# Author Archives: Dave Youngs

### Cups and Downs

This week’s *Puzzle Corner* activity is a magic trick with a mathematical, as well as a slight-of-hand, component. I first came across this trick in one of Martin Gardner’s many books on recreational mathematics. I liked it so much that I have been stumping students, friends, and family members with it ever since. In order to make this trick work, you will need to practice it by yourself until the moves (illustrated at bottom) become automatic, before trying it out on someone else. Its success, like the success of many magic tricks, depends on diverting the audience’s in this case, your students’ attention. You can’t do this if you are uncertain of all the moves and take too much time making them. We’ll start by looking at how the trick is performed and then look at the mathematics involved.

You will need at least three cups to perform this trick. Plastic cups that are light and easy to turn over work best. When I do this trick in a classroom with students, I have as many sets of cups as I have groups. I quickly move from group to group doing the trick and leaving the cups there for students to ponder how it works. This works better than doing it once for the whole class.

Begin this trick by explaining that the goal is to get all three cups facing up after making exactly three moves. In each move two of the three cups must be flipped simultaneously. After this explanation, place the cups on a table in a row so that the center cup is facing up, and the two outside cups are facing down. This initial setup is critical for successfully performing the trick, and understanding how it works, but you should not draw attention to it. In fact,* as soon as you set them up* you need to start flipping the cups as practiced. The trick works because the audience concentrates so hard on your moves, that they *don’t remember the initial setup*. At the end of the three moves when you have all the cups facing up the solution quickly flip the middle cup over so that it faces down.

Next, invite one of the students who was watching to get all the cups facing up in three moves. This is impossible, because the cups are now in a *different starting position*, but it is a rare student who realizes this. In fact, the student usually begins to flip the same cups you did (students were watching the moves not the initial conditions). The student will either get all the cups facing down or stop in puzzlement before the third move as the realization strikes that there is no way to get all cups facing up in one more move. If the three cups are all facing down, I tell the student that the trick has not been done correctly since the cups were supposed to be facing up. I then flip over the middle cup so that it now faces up the original setup and quickly do the three moves once more to prove that it can be done. After getting all the cups facing up, I flip over the middle cup, once more creating the impossible starting condition, and ask for someone else to try the trick. If the cups are not all facing down at the end of the student’s moves, I quickly set them up correctly and do the trick again to show that it can be done and then mischievously flip over the middle cup creating the impossible starting position once more. I continue to perform the trick until some students catch on that it is the initial starting position that allows the cups to all be facing up, not the series of moves.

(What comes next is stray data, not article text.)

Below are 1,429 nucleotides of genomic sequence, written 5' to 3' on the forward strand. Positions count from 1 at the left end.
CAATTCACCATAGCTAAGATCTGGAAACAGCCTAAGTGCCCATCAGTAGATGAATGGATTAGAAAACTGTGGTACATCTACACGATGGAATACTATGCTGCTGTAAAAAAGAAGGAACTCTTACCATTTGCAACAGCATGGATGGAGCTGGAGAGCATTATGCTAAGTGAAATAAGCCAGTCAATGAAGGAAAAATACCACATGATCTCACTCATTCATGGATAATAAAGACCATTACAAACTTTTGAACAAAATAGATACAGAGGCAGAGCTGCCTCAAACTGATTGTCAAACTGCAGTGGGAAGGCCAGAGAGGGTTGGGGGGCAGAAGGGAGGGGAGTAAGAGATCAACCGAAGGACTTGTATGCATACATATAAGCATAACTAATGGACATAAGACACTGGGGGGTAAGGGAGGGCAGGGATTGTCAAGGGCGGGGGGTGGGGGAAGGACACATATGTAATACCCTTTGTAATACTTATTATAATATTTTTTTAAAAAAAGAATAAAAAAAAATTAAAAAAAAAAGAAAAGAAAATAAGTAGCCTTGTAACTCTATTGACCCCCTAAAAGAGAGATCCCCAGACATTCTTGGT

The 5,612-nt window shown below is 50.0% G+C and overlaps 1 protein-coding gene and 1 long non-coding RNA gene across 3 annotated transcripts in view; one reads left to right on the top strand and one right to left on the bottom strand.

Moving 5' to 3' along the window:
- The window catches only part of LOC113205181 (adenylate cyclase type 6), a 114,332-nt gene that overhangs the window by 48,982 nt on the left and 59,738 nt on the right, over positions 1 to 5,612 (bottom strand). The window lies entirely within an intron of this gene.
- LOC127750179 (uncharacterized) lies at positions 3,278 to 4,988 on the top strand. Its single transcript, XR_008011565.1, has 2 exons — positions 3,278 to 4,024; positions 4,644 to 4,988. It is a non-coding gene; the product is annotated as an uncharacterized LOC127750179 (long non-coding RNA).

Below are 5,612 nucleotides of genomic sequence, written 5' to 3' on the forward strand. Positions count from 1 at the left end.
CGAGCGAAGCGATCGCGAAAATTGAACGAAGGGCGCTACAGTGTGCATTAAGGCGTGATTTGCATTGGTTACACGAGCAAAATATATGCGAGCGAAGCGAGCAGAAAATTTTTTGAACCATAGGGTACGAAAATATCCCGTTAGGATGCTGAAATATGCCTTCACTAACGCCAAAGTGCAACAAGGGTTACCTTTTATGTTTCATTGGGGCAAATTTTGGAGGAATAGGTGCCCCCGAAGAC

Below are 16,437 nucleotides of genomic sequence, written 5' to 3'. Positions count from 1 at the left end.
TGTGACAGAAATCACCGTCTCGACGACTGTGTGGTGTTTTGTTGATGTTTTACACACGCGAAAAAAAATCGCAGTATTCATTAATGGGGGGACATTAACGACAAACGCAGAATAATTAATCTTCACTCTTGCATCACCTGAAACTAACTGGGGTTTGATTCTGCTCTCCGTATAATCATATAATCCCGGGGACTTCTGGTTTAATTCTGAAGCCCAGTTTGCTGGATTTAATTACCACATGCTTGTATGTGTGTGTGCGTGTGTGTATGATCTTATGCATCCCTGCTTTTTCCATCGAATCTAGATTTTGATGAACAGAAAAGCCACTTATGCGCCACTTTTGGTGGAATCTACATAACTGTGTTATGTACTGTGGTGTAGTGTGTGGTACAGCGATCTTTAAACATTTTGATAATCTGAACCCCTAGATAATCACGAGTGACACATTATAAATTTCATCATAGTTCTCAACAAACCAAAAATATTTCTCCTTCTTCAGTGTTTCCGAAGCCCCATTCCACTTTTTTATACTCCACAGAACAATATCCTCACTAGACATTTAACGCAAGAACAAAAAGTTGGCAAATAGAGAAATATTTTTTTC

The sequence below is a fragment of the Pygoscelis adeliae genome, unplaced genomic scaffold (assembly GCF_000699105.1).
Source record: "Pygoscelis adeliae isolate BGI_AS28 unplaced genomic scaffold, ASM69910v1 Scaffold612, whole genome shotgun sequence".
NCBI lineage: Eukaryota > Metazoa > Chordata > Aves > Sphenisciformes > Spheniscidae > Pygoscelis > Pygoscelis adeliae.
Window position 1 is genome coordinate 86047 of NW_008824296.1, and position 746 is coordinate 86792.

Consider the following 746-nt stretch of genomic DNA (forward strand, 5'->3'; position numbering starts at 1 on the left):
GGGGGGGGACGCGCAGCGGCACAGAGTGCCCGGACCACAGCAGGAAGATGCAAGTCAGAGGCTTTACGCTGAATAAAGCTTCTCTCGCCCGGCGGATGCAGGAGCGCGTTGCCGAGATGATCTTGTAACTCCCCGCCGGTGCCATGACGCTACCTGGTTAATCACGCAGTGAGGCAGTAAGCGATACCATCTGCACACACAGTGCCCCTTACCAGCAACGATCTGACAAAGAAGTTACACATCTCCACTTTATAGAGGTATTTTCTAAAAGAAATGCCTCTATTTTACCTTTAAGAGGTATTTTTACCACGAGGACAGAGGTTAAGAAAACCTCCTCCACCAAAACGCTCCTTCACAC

What students realize at this point is that when they try the trick, the cups are set up differently than they are when you do the trick. This means that they will never be able to get all three cups facing up as long as they abide by the rule of flipping two at a time. With their starting position they will be able to get all of the cups facing down, but not facing up.

The reason for this is quite simple once you think about it. Consider the original orientation of cups. It is possible to get all three cups facing up in just one move by flipping the outside two cups; doing it in three moves is another deliberate distraction. Because you are always flipping two at a time, starting with two cups facing up or two cups facing down will determine the final possibilities. Whenever two cups are facing down at the beginning, you will always be able to get all three facing up, and never all three facing down. Likewise, whenever you begin with two cups facing up at the beginning, you will always be able to get all three facing down, and never all three facing up.

At this point, students are ready to talk about the mathematics involved in the trick. This trick is related to odd and even numbers. Since the goal is to get all three cups facing up (an odd number) and you start with one cup facing up (also an odd number) you must turn up an even number (two) of cups, because an odd plus an even is an odd. Likewise, in the students’ impossible starting position with one cup down and two cups up, no number of even flips will get all three cups facing up. This is because you start with an even number of cups facing up and you must flip an even number of cups over on each move and an even plus an even is an even, not an odd.